Sales of sports cars in the US were down 2% in 2019 as this type of vehicle accounts for 1.6% of the total US car market with fewer than 270,000 deliveries, of which more than two thirds (67.4%, down from 70% in 2018) were one of the three American muscle cars Mustang, Challenger or Camaro. These three are in a continuous battle for the title of America’s best selling sports car and the Mustang has been in the lead since 2016 while the Challenger knocked down the Camaro to grab the #2 spot in 2018 and stayed there in 2019. Just the Chevrolet Corvette and the Hyundai Veloster manage more than 10,000 annual sales in the US with the rest all below that threshold. [Read more…]
Car sales statistics for the large sports car segment in the US, updated every quarter.
Segment decline continues as BMW Z4 fails to make up for losses elsewhere
Sales in the US Mid-sized Sports segment fell by 8.6% to 98,360 in the first half of 2019, a slightly slower rate of decline than the 10.6% the segment recorded in 2018, but a substantial fall nonetheless. Much of this is driven by the big three US muscle cars (Ford Mustang, Chevrolet Camaro, Dodge Challenger), which continue in the market [Read more…]
Porsche Cayman soars and Chevy Camaro drops as segment decline continues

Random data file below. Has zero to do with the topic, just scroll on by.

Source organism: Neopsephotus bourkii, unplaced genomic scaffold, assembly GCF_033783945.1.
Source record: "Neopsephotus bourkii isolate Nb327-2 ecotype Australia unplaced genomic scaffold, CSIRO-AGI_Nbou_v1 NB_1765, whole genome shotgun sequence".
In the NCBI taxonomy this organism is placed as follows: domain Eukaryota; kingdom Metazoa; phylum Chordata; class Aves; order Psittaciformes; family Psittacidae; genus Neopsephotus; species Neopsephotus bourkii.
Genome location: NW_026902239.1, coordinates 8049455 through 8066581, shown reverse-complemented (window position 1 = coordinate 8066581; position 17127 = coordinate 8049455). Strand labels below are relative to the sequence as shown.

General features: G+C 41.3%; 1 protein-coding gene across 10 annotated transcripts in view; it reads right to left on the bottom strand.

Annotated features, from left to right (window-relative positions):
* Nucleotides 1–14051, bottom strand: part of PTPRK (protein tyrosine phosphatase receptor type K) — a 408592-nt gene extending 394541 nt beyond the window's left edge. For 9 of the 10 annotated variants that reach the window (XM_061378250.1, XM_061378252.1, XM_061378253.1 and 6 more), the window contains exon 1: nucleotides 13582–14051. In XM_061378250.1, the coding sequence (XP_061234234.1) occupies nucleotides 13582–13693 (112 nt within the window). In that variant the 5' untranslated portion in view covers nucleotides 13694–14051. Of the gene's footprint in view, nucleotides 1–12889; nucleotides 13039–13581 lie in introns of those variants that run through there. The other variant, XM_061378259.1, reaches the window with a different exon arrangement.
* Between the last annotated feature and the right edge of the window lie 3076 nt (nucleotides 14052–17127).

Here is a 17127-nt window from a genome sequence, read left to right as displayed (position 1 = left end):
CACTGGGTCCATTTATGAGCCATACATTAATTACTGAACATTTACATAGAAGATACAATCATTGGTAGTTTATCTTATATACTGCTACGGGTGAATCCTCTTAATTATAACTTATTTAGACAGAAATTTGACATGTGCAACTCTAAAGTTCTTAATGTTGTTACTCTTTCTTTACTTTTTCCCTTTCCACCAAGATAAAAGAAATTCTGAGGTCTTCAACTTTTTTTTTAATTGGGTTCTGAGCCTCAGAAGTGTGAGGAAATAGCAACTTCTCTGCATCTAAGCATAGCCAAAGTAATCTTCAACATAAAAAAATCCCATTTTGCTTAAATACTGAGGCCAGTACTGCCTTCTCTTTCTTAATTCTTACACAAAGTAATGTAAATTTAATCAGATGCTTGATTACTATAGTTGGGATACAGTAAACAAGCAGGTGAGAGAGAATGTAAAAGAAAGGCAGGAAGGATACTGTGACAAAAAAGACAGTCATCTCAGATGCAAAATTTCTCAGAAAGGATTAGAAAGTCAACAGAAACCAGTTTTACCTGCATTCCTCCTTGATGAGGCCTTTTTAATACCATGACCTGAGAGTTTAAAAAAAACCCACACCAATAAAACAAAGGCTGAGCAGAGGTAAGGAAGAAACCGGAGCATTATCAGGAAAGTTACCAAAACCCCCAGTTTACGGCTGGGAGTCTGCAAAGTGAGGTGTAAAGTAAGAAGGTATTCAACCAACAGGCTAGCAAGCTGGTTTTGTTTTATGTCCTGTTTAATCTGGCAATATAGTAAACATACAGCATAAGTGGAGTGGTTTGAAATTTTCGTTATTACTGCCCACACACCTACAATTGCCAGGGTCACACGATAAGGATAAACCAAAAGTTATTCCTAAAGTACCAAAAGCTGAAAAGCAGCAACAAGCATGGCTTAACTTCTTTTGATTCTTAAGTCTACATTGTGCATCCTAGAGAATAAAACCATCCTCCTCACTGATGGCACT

Sales in the US Mid-sized Sports segment fell by 11.5% to 110,646 in the first half of 2018, as the segment’s moderate decline continued unabated, with the big three muscle cars (Ford Mustang, Chevrolet Camaro, Dodge Challenger) remaining unchanged in 2018. While the second half of the year will see the release of the new [Read more…]
Segment continues shrinking, with only the evergreen Challenger and the new Porsches registering sales growth
Sales in the US Mid-sized Sports segment fell by 11.0% to 51,950 in the first quarter of 2018, continuing the trend that began with the 13.9% sales decline in 2017. With no updates coming for the American big three muscle (Ford Mustang, Chevrolet Camaro, Dodge Challenger) in 2018, the segment is unlikely to recover in 2018. [Read more…]
Dodge Challenger is the only model not to lose sales as Ford Mustang’s sales drop drives segment decline
Sales in the sports mid-sized segment fell by 10.4% to 49,761 in the fourth quarter of 2017, while overall sales in 2017 fell by 13.9% to 231,161. With only one model seeing its sales rise last year it’s fair to say that the segment has seen better days, and with no new updates coming for the American big three muscle (Ford Mustang, [Read more…]
The segment and the new Ford Mustang continue their double-digit declines
Sales in the Mid-sized Sports segment continued falling in the third quarter of 2017 as they had so far this year, resulting in a YTD fall of 14.9%. As we had mentioned before, while the headline figure is mainly the result in falling popularity for the segment leader Ford Mustang, in fact most cars in the segment, even the newest ones, have seen their popularity fall in 2017 so far. Clearly the allure of alternative “emotional purchases” such as 4-door “coupes” (BMW 4-series GranCoupe, Audi A5 Sportback) and sporty SUVs (BMW X4, Mercedes-Benz GLC Coupe, Porsche Macan) is eating into the traditional segment in which rich 50- and 60-year-olds used to treat themselves.